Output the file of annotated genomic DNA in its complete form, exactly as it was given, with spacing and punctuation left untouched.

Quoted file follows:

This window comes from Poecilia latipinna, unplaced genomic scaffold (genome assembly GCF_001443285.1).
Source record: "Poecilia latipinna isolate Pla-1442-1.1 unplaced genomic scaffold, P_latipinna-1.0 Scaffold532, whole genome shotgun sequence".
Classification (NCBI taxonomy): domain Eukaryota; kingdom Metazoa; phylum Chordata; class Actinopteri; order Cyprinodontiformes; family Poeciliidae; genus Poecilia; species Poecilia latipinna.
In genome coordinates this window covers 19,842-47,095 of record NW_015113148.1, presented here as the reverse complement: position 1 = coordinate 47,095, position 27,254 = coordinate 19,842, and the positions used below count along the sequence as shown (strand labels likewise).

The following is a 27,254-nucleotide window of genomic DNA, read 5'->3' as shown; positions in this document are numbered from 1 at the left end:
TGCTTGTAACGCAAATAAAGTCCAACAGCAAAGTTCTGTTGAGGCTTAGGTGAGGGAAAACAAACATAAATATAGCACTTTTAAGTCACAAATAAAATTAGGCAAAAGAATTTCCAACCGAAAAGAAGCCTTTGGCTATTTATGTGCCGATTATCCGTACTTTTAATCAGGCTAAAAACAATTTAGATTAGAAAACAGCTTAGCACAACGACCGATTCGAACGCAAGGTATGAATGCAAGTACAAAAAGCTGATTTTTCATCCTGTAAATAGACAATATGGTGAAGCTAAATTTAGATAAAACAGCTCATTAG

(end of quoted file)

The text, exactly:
This window comes from Poecilia latipinna, unplaced genomic scaffold (genome assembly GCF_001443285.1).
Source record: "Poecilia latipinna isolate Pla-1442-1.1 unplaced genomic scaffold, P_latipinna-1.0 Scaffold532, whole genome shotgun sequence".
Classification (NCBI taxonomy): domain Eukaryota; kingdom Metazoa; phylum Chordata; class Actinopteri; order Cyprinodontiformes; family Poeciliidae; genus Poecilia; species Poecilia latipinna.
In genome coordinates this window covers 19,842-47,095 of record NW_015113148.1, presented here as the reverse complement: position 1 = coordinate 47,095, position 27,254 = coordinate 19,842, and the positions used below count along the sequence as shown (strand labels likewise).

The following is a 27,254-nucleotide window of genomic DNA, read 5'->3' as shown; positions in this document are numbered from 1 at the left end:
TGCTTGTAACGCAAATAAAGTCCAACAGCAAAGTTCTGTTGAGGCTTAGGTGAGGGAAAACAAACATAAATATAGCACTTTTAAGTCACAAATAAAATTAGGCAAAAGAATTTCCAACCGAAAAGAAGCCTTTGGCTATTTATGTGCCGATTATCCGTACTTTTAATCAGGCTAAAAACAATTTAGATTAGAAAACAGCTTAGCACAACGACCGATTCGAACGCAAGGTATGAATGCAAGTACAAAAAGCTGATTTTTCATCCTGTAAATAGACAATATGGTGAAGCTAAATTTAGATAAAACAGCTCATTAG